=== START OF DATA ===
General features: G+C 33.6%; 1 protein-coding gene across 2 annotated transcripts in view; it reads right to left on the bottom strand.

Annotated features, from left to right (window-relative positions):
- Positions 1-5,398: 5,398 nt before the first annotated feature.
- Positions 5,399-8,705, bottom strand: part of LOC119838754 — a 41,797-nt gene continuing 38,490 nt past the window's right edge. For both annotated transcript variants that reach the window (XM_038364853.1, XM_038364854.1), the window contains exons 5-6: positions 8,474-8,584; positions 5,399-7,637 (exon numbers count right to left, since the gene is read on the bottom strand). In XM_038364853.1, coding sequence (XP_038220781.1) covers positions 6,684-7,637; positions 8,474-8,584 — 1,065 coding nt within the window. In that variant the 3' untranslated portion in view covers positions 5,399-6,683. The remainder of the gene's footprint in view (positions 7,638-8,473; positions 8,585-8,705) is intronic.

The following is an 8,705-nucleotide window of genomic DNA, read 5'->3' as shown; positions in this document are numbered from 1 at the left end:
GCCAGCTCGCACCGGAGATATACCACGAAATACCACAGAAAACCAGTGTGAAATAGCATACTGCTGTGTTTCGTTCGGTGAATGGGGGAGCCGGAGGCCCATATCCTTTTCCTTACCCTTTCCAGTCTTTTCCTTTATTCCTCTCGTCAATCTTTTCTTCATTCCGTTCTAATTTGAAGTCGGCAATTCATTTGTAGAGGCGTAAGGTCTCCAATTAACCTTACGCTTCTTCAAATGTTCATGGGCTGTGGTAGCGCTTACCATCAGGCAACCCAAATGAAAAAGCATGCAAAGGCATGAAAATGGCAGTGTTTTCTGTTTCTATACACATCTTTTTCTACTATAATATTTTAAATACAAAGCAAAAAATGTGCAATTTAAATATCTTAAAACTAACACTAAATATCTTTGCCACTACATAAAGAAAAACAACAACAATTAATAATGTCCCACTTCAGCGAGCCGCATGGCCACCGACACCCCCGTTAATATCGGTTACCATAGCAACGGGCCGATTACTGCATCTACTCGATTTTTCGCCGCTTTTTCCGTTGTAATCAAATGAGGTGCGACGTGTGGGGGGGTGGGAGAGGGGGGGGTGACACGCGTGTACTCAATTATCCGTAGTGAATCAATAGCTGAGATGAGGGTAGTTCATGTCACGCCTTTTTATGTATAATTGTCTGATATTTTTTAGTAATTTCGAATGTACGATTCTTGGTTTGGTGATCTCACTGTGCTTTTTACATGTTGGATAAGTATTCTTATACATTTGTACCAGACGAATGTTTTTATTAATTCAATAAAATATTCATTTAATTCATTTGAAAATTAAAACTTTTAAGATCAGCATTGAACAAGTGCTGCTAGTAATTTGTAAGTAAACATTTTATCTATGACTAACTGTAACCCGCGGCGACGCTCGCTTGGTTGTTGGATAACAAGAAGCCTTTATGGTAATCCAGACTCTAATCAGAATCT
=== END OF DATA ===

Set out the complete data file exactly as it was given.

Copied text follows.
General features: G+C 33.6%; 1 protein-coding gene across 2 annotated transcripts in view; it reads right to left on the bottom strand.

Annotated features, from left to right (window-relative positions):
- Positions 1-5,398: 5,398 nt before the first annotated feature.
- Positions 5,399-8,705, bottom strand: part of LOC119838754 — a 41,797-nt gene continuing 38,490 nt past the window's right edge. For both annotated transcript variants that reach the window (XM_038364853.1, XM_038364854.1), the window contains exons 5-6: positions 8,474-8,584; positions 5,399-7,637 (exon numbers count right to left, since the gene is read on the bottom strand). In XM_038364853.1, coding sequence (XP_038220781.1) covers positions 6,684-7,637; positions 8,474-8,584 — 1,065 coding nt within the window. In that variant the 3' untranslated portion in view covers positions 5,399-6,683. The remainder of the gene's footprint in view (positions 7,638-8,473; positions 8,585-8,705) is intronic.

The following is an 8,705-nucleotide window of genomic DNA, read 5'->3' as shown; positions in this document are numbered from 1 at the left end:
GCCAGCTCGCACCGGAGATATACCACGAAATACCACAGAAAACCAGTGTGAAATAGCATACTGCTGTGTTTCGTTCGGTGAATGGGGGAGCCGGAGGCCCATATCCTTTTCCTTACCCTTTCCAGTCTTTTCCTTTATTCCTCTCGTCAATCTTTTCTTCATTCCGTTCTAATTTGAAGTCGGCAATTCATTTGTAGAGGCGTAAGGTCTCCAATTAACCTTACGCTTCTTCAAATGTTCATGGGCTGTGGTAGCGCTTACCATCAGGCAACCCAAATGAAAAAGCATGCAAAGGCATGAAAATGGCAGTGTTTTCTGTTTCTATACACATCTTTTTCTACTATAATATTTTAAATACAAAGCAAAAAATGTGCAATTTAAATATCTTAAAACTAACACTAAATATCTTTGCCACTACATAAAGAAAAACAACAACAATTAATAATGTCCCACTTCAGCGAGCCGCATGGCCACCGACACCCCCGTTAATATCGGTTACCATAGCAACGGGCCGATTACTGCATCTACTCGATTTTTCGCCGCTTTTTCCGTTGTAATCAAATGAGGTGCGACGTGTGGGGGGGTGGGAGAGGGGGGGGTGACACGCGTGTACTCAATTATCCGTAGTGAATCAATAGCTGAGATGAGGGTAGTTCATGTCACGCCTTTTTATGTATAATTGTCTGATATTTTTTAGTAATTTCGAATGTACGATTCTTGGTTTGGTGATCTCACTGTGCTTTTTACATGTTGGATAAGTATTCTTATACATTTGTACCAGACGAATGTTTTTATTAATTCAATAAAATATTCATTTAATTCATTTGAAAATTAAAACTTTTAAGATCAGCATTGAACAAGTGCTGCTAGTAATTTGTAAGTAAACATTTTATCTATGACTAACTGTAACCCGCGGCGACGCTCGCTTGGTTGTTGGATAACAAGAAGCCTTTATGGTAATCCAGACTCTAATCAGAATCT